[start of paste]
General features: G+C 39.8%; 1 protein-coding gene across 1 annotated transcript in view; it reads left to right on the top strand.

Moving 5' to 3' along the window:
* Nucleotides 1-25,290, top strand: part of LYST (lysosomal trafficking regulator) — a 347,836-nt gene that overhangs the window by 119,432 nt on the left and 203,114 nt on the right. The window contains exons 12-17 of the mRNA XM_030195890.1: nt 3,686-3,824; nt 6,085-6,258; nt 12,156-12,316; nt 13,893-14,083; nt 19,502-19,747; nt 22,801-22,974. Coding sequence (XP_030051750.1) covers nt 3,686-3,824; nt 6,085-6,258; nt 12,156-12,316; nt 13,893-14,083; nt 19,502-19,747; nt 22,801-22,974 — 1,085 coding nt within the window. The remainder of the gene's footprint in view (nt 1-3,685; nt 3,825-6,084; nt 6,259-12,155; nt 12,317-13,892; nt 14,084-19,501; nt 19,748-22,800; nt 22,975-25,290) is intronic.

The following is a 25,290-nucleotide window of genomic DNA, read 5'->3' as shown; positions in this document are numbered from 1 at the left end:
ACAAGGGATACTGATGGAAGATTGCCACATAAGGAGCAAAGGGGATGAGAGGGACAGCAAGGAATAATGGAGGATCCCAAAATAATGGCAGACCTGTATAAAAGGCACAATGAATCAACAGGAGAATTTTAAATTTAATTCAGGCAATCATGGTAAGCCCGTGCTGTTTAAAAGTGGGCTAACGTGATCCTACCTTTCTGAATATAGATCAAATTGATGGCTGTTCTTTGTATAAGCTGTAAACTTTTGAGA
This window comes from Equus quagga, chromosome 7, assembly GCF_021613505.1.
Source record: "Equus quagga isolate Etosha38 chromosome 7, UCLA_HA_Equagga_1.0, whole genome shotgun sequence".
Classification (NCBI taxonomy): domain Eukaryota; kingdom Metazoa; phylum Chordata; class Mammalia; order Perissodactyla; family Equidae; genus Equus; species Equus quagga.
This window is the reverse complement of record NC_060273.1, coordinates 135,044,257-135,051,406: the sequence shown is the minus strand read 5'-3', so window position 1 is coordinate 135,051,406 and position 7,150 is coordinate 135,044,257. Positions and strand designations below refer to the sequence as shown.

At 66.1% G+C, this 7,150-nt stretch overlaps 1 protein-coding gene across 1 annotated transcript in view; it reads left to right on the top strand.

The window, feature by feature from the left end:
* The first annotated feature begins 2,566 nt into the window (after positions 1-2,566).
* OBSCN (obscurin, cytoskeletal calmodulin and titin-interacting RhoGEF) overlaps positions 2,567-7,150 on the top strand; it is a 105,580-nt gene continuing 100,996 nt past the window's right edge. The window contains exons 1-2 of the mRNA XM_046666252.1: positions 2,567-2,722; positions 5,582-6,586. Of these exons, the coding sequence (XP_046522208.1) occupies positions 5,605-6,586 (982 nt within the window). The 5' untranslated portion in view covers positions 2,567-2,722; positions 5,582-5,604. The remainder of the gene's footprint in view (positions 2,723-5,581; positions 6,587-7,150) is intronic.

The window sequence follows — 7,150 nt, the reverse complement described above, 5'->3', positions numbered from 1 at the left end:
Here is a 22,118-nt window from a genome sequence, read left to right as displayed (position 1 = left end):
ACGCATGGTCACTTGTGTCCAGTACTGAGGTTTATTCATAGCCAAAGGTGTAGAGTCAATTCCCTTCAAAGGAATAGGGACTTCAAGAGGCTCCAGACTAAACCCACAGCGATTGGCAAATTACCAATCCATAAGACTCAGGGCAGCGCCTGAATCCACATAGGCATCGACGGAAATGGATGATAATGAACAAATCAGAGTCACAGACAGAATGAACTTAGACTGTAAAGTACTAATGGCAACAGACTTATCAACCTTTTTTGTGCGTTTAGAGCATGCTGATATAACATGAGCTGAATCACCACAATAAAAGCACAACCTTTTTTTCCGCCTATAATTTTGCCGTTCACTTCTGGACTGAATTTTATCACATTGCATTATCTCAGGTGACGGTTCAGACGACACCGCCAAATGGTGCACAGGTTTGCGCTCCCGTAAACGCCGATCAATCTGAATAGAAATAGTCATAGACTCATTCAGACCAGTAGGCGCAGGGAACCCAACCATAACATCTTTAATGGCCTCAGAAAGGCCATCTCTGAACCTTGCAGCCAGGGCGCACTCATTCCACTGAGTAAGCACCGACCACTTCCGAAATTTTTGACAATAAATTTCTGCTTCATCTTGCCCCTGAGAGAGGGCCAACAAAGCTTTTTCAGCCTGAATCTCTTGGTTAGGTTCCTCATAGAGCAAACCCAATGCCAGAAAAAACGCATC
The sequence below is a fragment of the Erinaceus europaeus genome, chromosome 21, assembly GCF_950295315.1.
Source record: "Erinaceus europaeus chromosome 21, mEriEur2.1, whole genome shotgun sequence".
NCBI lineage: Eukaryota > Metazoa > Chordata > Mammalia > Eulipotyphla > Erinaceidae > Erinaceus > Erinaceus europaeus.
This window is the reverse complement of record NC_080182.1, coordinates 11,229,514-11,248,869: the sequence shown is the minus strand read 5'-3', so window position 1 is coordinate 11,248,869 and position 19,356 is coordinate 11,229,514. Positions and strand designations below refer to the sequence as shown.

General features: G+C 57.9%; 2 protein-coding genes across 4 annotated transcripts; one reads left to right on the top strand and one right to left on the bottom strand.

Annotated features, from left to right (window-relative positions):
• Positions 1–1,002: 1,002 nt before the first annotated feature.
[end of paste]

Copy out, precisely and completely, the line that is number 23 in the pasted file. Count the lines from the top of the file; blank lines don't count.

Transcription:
• Positions 1–1,002: 1,002 nt before the first annotated feature.